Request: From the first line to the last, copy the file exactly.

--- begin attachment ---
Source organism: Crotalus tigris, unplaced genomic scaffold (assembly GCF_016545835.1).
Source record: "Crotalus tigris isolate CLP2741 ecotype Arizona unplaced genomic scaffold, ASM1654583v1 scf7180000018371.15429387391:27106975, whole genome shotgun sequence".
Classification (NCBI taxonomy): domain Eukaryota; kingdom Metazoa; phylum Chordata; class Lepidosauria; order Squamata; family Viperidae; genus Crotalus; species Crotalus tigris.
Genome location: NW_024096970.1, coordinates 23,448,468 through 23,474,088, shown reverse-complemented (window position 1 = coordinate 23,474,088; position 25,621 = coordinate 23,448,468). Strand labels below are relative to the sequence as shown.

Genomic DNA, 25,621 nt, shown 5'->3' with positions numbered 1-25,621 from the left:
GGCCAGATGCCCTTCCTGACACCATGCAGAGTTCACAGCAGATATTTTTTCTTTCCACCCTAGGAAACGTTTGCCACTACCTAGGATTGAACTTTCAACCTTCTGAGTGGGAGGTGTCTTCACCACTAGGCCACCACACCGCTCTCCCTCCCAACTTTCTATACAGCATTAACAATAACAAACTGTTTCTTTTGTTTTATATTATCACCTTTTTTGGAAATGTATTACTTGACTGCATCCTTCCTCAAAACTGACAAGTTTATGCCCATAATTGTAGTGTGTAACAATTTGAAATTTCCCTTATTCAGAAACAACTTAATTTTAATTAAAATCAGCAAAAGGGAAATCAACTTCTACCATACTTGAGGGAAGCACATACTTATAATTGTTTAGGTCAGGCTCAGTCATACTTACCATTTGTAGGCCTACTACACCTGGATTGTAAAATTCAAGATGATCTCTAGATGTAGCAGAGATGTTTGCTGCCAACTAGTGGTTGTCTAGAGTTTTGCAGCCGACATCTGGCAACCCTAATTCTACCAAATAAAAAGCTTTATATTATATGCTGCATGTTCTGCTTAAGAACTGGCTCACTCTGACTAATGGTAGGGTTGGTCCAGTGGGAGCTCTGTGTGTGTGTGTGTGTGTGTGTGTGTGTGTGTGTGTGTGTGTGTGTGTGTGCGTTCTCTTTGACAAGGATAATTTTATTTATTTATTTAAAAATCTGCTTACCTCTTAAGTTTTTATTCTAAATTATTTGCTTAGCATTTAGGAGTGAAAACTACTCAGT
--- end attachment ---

Source organism: Crotalus tigris, unplaced genomic scaffold (assembly GCF_016545835.1).
Source record: "Crotalus tigris isolate CLP2741 ecotype Arizona unplaced genomic scaffold, ASM1654583v1 scf7180000018371.15429387391:27106975, whole genome shotgun sequence".
Classification (NCBI taxonomy): domain Eukaryota; kingdom Metazoa; phylum Chordata; class Lepidosauria; order Squamata; family Viperidae; genus Crotalus; species Crotalus tigris.
Genome location: NW_024096970.1, coordinates 23,448,468 through 23,474,088, shown reverse-complemented (window position 1 = coordinate 23,474,088; position 25,621 = coordinate 23,448,468). Strand labels below are relative to the sequence as shown.

Genomic DNA, 25,621 nt, shown 5'->3' with positions numbered 1-25,621 from the left:
GGCCAGATGCCCTTCCTGACACCATGCAGAGTTCACAGCAGATATTTTTTCTTTCCACCCTAGGAAACGTTTGCCACTACCTAGGATTGAACTTTCAACCTTCTGAGTGGGAGGTGTCTTCACCACTAGGCCACCACACCGCTCTCCCTCCCAACTTTCTATACAGCATTAACAATAACAAACTGTTTCTTTTGTTTTATATTATCACCTTTTTTGGAAATGTATTACTTGACTGCATCCTTCCTCAAAACTGACAAGTTTATGCCCATAATTGTAGTGTGTAACAATTTGAAATTTCCCTTATTCAGAAACAACTTAATTTTAATTAAAATCAGCAAAAGGGAAATCAACTTCTACCATACTTGAGGGAAGCACATACTTATAATTGTTTAGGTCAGGCTCAGTCATACTTACCATTTGTAGGCCTACTACACCTGGATTGTAAAATTCAAGATGATCTCTAGATGTAGCAGAGATGTTTGCTGCCAACTAGTGGTTGTCTAGAGTTTTGCAGCCGACATCTGGCAACCCTAATTCTACCAAATAAAAAGCTTTATATTATATGCTGCATGTTCTGCTTAAGAACTGGCTCACTCTGACTAATGGTAGGGTTGGTCCAGTGGGAGCTCTGTGTGTGTGTGTGTGTGTGTGTGTGTGTGTGTGTGTGTGTGTGTGTGTGTGCGTTCTCTTTGACAAGGATAATTTTATTTATTTATTTAAAAATCTGCTTACCTCTTAAGTTTTTATTCTAAATTATTTGCTTAGCATTTAGGAGTGAAAACTACTCAGT